Belfast bound

We hit the ground running when we got to Belfast. We headed straight to Titanic Belfast. If you plan to visit, be prepared to say “wow” – a lot. That’s before you’ve even stepped through the door. At 38 metres tall the building matches the height of this world-famous passenger liner. The silver-sharded colossus that is the Titanic Belfast visitor attraction dominates the dock area on the south side of the city. It is utterly breathtaking and worthy of many, many wows.

The impressive Titanic building has the wow factorThere is something particularly haunting about the fact that this is exactly the spot Titanic was constructed. It’s this connection to the city that is really brought to life in the impressive interactive visitor experience across the four floors. My children Maisy, aged ten and seven-year-old Mack, were totally engaged with the stories of the construction and the design of the ship via totally immersive experiences. We enjoyed the floor-to-ceiling sound and cityscapes of early 20th-century Belfast. The best was the Shipyard Ride, a kind of aerial gondola trip that swooped us around recreated areas of a working shipyard. Complete with authentic smells and sounds, it took us up close to riveters and welders working in tiny spaces, so we could feel the heat on our faces. More wow.

We were able to peek at the first class cabins and compare their embroidered linen finery with the wooden bunk beds of third class. A 180 degree video experience guided and glided us around the ship's interior, and we could stand on the deck and look out across the ocean, impressively created by a surrounding video wall. The immersive nature of experience is one of the best I’ve had for a visitor attraction.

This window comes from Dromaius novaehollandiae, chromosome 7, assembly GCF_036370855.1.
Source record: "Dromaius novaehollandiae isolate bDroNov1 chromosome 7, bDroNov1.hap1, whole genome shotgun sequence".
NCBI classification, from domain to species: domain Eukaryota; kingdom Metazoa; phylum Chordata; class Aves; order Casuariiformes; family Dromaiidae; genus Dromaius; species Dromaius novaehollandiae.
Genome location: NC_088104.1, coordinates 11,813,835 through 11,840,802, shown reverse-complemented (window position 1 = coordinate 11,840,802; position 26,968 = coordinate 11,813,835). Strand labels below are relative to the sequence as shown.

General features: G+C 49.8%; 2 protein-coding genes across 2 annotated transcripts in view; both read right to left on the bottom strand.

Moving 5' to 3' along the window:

There is much to see at Titanic BelfastHaving understood the immense effort, time, lives and money that went into building the Titanic, I’ll admit to having a shiver down my spine when we stood looking out of the glass fronted building at the exact point she was launched into the water at 12.13pm on 31 May 1911 to the celebration of the entire city that created her.

There is no sensationalism when it comes to telling the tale of the dramatic events of the night of 14 April 1912. In a dark room, with starlit ceiling, the sounds of the SOS code are accompanied by the transcripts of the communication from the deck of the Titanic to nearby ships as she began to sink. Audio of actual survivor accounts were haunting. I would have preferred to linger, for a little more reflection - a luxury not possible with two kids keen to see what was next.

A cinema that live-streamed images from the Titanic’s remains at the bottom of the sea brought us up to date. We stood on a glass floor and could look down on to footage of the tragic Titanic wreck passing beneath us.

The dock area, renamed the Titanic Quarter is frequented by tourists rather than dockworkers now.

You're never too far from good food in BelfastThere are cafés and a weekly market here plus another fantastic destination if you are travelling with children. Just a hop, skip and a jump from W5 is an exciting science and discovery attraction for children. We could have stayed for hours.